After six years of teaching science and math in New Orleans public schools, Todd Wackerman was beginning to realize how little equipment his schools had — and these deficits made it nearly impossible to provide students with quality learning opportunities in STEM fields. From that realization came the launch of STEM Library Lab. This nonprofit lends science equipment to New Orleans schools so that they can access tools they need to get students involved and interested in science.

According to CNN, STEM jobs are growing at rate of 1.6% compared to non-STEM jobs. However, United States public schools are not producing enough students either interested or qualified STEM students to fill these job spots.

It makes a huge difference for a student to actually be able to dissect a frog or model a scenario with magnets and iron filings, as opposed to just being lectured about magnetic fields, or viewing a powerpoint about body systems. Students need hands-on experience so that they can understand the true importance of STEM subjects and jobs. So many schools do not have the funds, nor teachers with the mental bandwidth after a full day of teaching students, to be able to forage for school supplies. It was these crucial problems that inspired Todd to start this lending library. The ultimate goal is a brick and mortar resource library where teachers can walk in and check out a set of thermometers and prisms, a soil sample kit, or a scale model of the human digestive system. As they build out the physical inventory, they recently went live with their Pilot Program, providing and online library where a small pilot class of teachers can reserve and borrow any equipment they need for class.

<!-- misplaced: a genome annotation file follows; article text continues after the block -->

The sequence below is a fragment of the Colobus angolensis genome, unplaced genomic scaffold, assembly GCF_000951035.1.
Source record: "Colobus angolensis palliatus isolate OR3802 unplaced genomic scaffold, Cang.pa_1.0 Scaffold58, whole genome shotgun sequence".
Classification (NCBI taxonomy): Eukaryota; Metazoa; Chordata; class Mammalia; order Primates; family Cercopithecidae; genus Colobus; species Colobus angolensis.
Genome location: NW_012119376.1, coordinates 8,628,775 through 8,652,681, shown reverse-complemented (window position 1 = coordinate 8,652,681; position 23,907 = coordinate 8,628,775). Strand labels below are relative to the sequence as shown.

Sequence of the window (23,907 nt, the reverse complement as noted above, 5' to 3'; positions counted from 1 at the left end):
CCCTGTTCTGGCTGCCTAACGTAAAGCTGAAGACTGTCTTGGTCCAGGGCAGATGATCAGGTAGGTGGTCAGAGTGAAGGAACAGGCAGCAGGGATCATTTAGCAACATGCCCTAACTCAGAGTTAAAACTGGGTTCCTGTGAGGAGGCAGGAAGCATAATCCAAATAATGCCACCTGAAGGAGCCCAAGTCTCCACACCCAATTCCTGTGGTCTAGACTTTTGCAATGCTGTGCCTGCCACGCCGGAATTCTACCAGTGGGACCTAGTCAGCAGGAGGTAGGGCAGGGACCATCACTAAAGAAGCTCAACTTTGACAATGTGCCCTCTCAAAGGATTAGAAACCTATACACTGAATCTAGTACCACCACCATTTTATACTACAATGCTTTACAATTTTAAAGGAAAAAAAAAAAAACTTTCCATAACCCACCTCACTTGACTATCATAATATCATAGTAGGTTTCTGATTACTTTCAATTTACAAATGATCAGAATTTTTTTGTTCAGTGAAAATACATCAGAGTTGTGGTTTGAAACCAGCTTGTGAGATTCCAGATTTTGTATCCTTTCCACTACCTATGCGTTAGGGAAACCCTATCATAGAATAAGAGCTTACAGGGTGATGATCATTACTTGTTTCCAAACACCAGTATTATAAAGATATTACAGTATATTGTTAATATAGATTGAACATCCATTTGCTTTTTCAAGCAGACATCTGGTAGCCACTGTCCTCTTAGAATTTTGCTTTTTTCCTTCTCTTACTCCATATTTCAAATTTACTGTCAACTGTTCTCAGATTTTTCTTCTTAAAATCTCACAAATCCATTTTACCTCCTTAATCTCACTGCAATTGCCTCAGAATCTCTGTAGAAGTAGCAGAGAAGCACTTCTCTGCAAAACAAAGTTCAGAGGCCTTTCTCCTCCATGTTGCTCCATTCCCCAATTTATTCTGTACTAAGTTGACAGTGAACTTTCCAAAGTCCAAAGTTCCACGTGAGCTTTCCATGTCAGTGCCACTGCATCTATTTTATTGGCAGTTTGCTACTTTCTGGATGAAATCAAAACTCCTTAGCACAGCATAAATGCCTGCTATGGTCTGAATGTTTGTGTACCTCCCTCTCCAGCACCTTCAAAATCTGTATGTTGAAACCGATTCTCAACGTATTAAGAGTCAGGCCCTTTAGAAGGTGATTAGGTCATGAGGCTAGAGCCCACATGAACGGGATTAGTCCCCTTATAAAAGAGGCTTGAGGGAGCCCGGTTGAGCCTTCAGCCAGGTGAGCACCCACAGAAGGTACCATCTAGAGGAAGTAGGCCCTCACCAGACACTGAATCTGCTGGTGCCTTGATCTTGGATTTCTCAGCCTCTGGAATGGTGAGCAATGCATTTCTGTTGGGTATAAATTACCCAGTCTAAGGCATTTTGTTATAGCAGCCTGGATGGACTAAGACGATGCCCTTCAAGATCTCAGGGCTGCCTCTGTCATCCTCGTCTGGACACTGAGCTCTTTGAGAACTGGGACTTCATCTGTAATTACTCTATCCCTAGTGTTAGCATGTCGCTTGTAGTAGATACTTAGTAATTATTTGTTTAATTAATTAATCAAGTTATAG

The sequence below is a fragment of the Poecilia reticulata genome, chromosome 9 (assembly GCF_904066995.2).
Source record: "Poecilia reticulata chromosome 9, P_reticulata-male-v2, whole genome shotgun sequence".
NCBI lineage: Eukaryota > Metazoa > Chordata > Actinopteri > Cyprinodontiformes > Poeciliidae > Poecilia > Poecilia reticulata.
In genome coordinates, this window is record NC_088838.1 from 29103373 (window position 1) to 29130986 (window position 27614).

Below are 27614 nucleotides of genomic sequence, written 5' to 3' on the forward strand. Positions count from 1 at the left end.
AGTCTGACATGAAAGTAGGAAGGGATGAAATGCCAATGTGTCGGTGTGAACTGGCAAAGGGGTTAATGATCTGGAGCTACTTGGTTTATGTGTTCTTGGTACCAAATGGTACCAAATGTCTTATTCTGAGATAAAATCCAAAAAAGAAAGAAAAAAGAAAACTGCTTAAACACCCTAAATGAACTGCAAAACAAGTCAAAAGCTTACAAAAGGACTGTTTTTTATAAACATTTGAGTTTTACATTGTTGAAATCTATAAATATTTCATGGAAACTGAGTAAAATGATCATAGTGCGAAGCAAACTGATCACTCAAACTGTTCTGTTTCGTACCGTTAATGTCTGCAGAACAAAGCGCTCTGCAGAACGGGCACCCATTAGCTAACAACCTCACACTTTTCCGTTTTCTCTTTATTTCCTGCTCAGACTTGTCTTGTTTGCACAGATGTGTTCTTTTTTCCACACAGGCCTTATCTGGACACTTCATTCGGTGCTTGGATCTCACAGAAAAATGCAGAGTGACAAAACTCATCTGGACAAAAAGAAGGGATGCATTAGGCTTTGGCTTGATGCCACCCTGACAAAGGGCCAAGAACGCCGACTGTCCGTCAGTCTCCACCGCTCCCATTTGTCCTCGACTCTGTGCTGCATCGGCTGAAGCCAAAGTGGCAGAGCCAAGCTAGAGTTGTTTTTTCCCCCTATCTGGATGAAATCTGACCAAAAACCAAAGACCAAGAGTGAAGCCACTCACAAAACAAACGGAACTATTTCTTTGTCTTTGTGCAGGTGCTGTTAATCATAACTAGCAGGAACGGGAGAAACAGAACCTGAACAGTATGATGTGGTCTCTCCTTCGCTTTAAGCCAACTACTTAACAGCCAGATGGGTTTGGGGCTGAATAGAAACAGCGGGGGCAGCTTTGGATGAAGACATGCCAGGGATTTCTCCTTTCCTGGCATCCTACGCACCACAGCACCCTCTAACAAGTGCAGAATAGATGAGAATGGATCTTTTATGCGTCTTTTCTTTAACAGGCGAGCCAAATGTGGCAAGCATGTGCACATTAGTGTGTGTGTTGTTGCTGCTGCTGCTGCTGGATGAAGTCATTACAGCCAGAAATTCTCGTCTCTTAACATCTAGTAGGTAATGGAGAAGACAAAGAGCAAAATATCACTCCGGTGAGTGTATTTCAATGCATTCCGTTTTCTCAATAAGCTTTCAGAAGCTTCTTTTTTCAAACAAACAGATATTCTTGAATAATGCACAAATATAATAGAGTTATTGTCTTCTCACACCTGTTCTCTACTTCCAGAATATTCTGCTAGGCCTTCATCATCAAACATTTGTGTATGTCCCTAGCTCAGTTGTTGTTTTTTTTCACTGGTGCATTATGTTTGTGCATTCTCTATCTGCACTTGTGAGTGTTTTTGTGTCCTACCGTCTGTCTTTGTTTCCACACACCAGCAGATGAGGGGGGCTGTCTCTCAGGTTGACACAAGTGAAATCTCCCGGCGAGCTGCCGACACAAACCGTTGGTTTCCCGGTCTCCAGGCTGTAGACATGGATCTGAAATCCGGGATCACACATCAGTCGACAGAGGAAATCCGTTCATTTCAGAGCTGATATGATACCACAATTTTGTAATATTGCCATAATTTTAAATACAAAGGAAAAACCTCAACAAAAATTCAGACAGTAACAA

The organization incorporated about a year ago while still in the idea phase, and they launched in November with 20 Pilot members to test the final assumptions around borrowing and student need. Their library is growing as well. They just added Atwood Machines, so that the students can learn about gravitational acceleration and derive the gravitational constant through their own collected data. Just recently, a teacher rented a Vernier pH sensor for a lab testing and ranking different household beverages by acidity, to lead off a discussion about the effect of acid on our bodies.

Science equipment is expensive, and the total cost of the library inventory is over $300,000. However, using their Pilot Program model, the are able to start lean, and scale slowly. But the problem is more complex than simply access to equipment; teachers need a resource to find and filter planning resources in a productive timely way. Library Lab will be more than just a place where people can come get science supplies. It will be a community of practice. Teachers need resources for equipment usage, safety training, lab management practices, and actual lesson planning resources.

A year into the process of learning to start a nonprofit, Todd’s biggest piece of advice to those trying to start their own is, “talk to people. Reach out to people, and ask for help. This is not something one can do all by themselves. By talking to people, you discover new ideas about the problem you are trying to solve. Embrace when people challenge your solution, because if your solution is right you will be able to defend and sell it.”

STEM Library Lab found ExemptMeNow through one of our investors, Elliott Edwards. Todd explained to him that he had looking into starting his nonprofit, but the paperwork process and bureaucracy was overwhelming and confusing. Elliott knew EMN would be perfect for his predicament, and that is when he came to us. Since then, he says it has been a breeze. Todd describes it as, “so easy, like turbotax for nonprofits!” For more information about the STEM Library Lab, check out their website and their Facebook page. To learn more about starting your own nonprofit, check out our blog and our website.